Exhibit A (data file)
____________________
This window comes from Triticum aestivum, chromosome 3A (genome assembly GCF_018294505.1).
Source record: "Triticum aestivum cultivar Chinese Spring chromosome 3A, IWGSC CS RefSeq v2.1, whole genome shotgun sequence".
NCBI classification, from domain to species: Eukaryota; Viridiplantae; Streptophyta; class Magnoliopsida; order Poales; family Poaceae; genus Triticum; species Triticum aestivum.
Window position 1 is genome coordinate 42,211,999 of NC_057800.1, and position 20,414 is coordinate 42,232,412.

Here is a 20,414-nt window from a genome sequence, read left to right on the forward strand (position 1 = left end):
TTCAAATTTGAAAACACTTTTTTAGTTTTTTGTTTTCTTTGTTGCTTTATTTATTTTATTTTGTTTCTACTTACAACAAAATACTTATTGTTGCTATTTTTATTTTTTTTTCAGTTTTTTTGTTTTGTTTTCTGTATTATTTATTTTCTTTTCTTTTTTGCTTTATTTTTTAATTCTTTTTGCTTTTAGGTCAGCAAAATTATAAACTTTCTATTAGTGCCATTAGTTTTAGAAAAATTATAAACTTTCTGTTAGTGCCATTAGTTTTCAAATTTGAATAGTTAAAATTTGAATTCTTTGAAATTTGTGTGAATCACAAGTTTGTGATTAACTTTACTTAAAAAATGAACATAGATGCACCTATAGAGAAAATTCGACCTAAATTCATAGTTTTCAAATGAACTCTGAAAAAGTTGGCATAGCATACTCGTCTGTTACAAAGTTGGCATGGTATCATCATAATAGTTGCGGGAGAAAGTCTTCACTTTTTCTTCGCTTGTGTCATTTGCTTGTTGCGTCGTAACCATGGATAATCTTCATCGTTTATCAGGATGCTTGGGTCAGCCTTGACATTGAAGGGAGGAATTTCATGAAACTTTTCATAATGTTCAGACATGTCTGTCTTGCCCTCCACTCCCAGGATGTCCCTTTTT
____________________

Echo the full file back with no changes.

This window comes from Triticum aestivum, chromosome 3A (genome assembly GCF_018294505.1).
Source record: "Triticum aestivum cultivar Chinese Spring chromosome 3A, IWGSC CS RefSeq v2.1, whole genome shotgun sequence".
NCBI classification, from domain to species: Eukaryota; Viridiplantae; Streptophyta; class Magnoliopsida; order Poales; family Poaceae; genus Triticum; species Triticum aestivum.
Window position 1 is genome coordinate 42,211,999 of NC_057800.1, and position 20,414 is coordinate 42,232,412.

Here is a 20,414-nt window from a genome sequence, read left to right on the forward strand (position 1 = left end):
TTCAAATTTGAAAACACTTTTTTAGTTTTTTGTTTTCTTTGTTGCTTTATTTATTTTATTTTGTTTCTACTTACAACAAAATACTTATTGTTGCTATTTTTATTTTTTTTTCAGTTTTTTTGTTTTGTTTTCTGTATTATTTATTTTCTTTTCTTTTTTGCTTTATTTTTTAATTCTTTTTGCTTTTAGGTCAGCAAAATTATAAACTTTCTATTAGTGCCATTAGTTTTAGAAAAATTATAAACTTTCTGTTAGTGCCATTAGTTTTCAAATTTGAATAGTTAAAATTTGAATTCTTTGAAATTTGTGTGAATCACAAGTTTGTGATTAACTTTACTTAAAAAATGAACATAGATGCACCTATAGAGAAAATTCGACCTAAATTCATAGTTTTCAAATGAACTCTGAAAAAGTTGGCATAGCATACTCGTCTGTTACAAAGTTGGCATGGTATCATCATAATAGTTGCGGGAGAAAGTCTTCACTTTTTCTTCGCTTGTGTCATTTGCTTGTTGCGTCGTAACCATGGATAATCTTCATCGTTTATCAGGATGCTTGGGTCAGCCTTGACATTGAAGGGAGGAATTTCATGAAACTTTTCATAATGTTCAGACATGTCTGTCTTGCCCTCCACTCCCAGGATGTCCCTTTTT